The U.S. Consumer Product Safety Commission is considering a ban on gas stoves, which can damage respiratory health, especially in children. Natural gas stoves are used in 35 percent to 40 percent of American households, and a recent peer-reviewed study published in the International Journal of Environmental Research and Public Health found that over 12 percent of pediatric asthma cases in the U.S. can be linked to the use of gas stoves.
Childhood asthma risks related to gas stove use is almost identical to the risks associated with secondhand smoke, according to the study. Particularly in small kitchens, nitrous dioxide levels can rise above outdoor air pollution standards within a few minutes of cooking, and even when they are shut off, gas ranges leak nitrous dioxide and methane, pollutants that harm human lungs and warm the planet.
The Consumer Product Safety Commission (CPSC) will open a public comment period this winter. Agency commissioner Richard Trumka, Jr. was quick to note that a ban would only apply to new products and would not affect gas stoves currently installed in U.S. homes.
Trumka wrote on Twitter: “To be clear, CPSC isn't coming for anyone's gas stoves. Regulations apply to new products. For Americans who choose to switch from gas to electric, there is support available. Congress passed the Inflation Reduction Act which includes a $840 rebate.” The Inflation Reduction Act passed last year includes a $4.5 billion fund earmarked to assist low- and middle-income Americans transition from gas to electric appliances.
This latest move from the Consumer Product Safety Commission has been in the works for decades. The Clean Air Act gives the Environmental Protection Agency the authority to regulate only outdoor, and not indoor, air pollution. Advocates have lobbied the Consumer Product Safety Commission for years to regulate gas stoves, and in December, Trumka announced that he would be seeking public comment on regulations surrounding gas stoves no later than March.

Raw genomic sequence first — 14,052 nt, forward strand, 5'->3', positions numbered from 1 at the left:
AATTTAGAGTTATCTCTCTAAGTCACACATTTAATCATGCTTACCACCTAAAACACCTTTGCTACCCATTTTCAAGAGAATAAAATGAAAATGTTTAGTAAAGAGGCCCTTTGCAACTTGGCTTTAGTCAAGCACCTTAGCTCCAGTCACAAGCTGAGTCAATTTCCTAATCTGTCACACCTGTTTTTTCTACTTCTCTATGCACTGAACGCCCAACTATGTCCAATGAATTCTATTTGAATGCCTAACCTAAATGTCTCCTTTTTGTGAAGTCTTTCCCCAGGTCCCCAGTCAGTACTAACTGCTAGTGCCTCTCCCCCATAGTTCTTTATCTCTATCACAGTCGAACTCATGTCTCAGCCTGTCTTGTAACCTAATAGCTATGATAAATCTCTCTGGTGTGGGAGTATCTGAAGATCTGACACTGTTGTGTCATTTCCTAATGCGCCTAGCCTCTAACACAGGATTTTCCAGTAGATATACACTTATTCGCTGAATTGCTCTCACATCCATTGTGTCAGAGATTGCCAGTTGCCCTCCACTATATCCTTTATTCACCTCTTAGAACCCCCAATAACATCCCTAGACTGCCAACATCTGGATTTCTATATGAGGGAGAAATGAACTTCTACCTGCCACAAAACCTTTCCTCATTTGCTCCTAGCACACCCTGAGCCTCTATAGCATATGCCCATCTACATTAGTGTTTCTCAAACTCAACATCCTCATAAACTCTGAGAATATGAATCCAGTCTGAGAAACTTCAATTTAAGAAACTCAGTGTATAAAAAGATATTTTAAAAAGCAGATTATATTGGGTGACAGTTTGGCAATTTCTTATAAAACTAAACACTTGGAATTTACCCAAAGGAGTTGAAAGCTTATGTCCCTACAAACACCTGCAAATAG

Trumka’s December announcement came on the heels of a letter from a group of Democratic lawmakers urging the agency to require gas stoves to be sold with high-efficiency range hoods, shut-off valves and risk labels, as well as to create performance standards for gas stoves that address pollutant leakages when the appliances are off.
The letter from the lawmakers noted that over 40 million American homes are equipped with gas stoves and noted: “A range of studies have shown that, when used without adequate ventilation, cooking with a gas stove can raise indoor concentrations of these pollutants to levels that the Environmental Protection Agency considers to be unsafe even outdoors. Further, methane leaks from gas stoves inside U.S. homes were recently found to contribute the equivalent climate impacts as about 500,000 gasoline-powered cars and, importantly, more than three-quarters of the leaks occurred while the appliance was not in use.” The lawmakers also asked the agency to create and implement a public education campaign about the health risks associated with gas stoves.
Industry groups representing the natural gas and kitchen appliance sectors have been quick to push back against the Consumer Product Safety Commission. The Association of Home Appliance Manufacturers and the American Gas Association have both released statements opposing a potential ban on gas stoves. The statement from the American Gas Association claims the agency has not presented any evidence of health risks from gas stoves.
The American Gas Association also released a statement claiming that the recent study on asthma and gas stoves published in the International Journal of Environmental Research and Public Health was not based on “sound science.” However, decades of research point to natural gas appliances being a contributing factor in respiratory and cardiovascular illnesses.
Trumka said the Consumer Product Safety Commission is considering options other than a ban on gas stoves, such as setting standards on appliance emissions. The Commission could issue a final proposal as early as the end of 2023.
Mary Riddle is a writer and sustainability consultant based in Florence, Italy. As a former farmer and farm educator, she is passionate about regenerative agriculture and sustainable food systems. Currently, she and her husband also own and operate Italy in Season, a subscription box company with a mission to support small-scale Italian artisans and traditional craftsmanship.
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